By Jerry F.
In some of the meetings I attend I have heard what sounds like a misunderstanding of the 10th tradition. The long form of the tradition reads like this:
“No A.A. group or member should ever, in such a way as to implicate A.A., express any opinion on outside controversial issues–particularly those of politics, alcohol reform, or sectarian religion. The Alcoholics Anonymous groups oppose no one. Concerning such matters they can express no views whatever. “
This tradition is in a way an amplification of Tradition Five that states AA’s primary purpose. We can’t carry a clear message to the alcoholic who still suffers if AA is commenting on all sorts of topics that are completely unrelated to this primary purpose. This means that AA will never have an opinion on national politics, the question of whether marijuana should be legalized, and the relative merits of Buddhism and Christianity. Furthermore, no member of AA should express an opinion on what the short form of the tradition calls outside issues in a way that suggests that his or her opinion represents AA itself.
Beyond this, Tradition Four tells us that each group can determine for itself what issues are suitable for discussion. It is unfortunate however, that in some meetings topics related to alcoholism and recovery are also considered outside issues and this is wrong. I’ve often heard a speaker in a meeting interrupted and told to not get into this sort of outside issue. I’ve seen a meeting leader told that such a topic was unacceptable.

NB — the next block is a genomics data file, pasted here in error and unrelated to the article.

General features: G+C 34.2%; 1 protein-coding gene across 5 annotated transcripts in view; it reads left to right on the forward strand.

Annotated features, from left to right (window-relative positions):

There are several errors being made when this happens. First, AA as a whole may have no opinion on such issues but AA members have both their opinions and their experiences and should be free to discuss them during a meeting. When prohibited from doing so, they are clearly being censored. An example of a bogus outside issue might be the use of medications to help a person stay sober at the beginning, or meditating, or even reading non-conference approved literature. Tradition Four says, “Each group should be autonomous except in matters affecting other groups or A.A. as a whole.” This means that a group has the right to determine what topics are suitable for discussion. Some groups, for example, ask attendees to not talk about drugs. I suppose an AA group can engage in suppression of speech even while knowing that their actions are unjust. But why do so? Why not be open-minded in a way that allows AA members to discuss whatever topic relates to their efforts to stay sober? To prohibit this smacks of cultish behavior.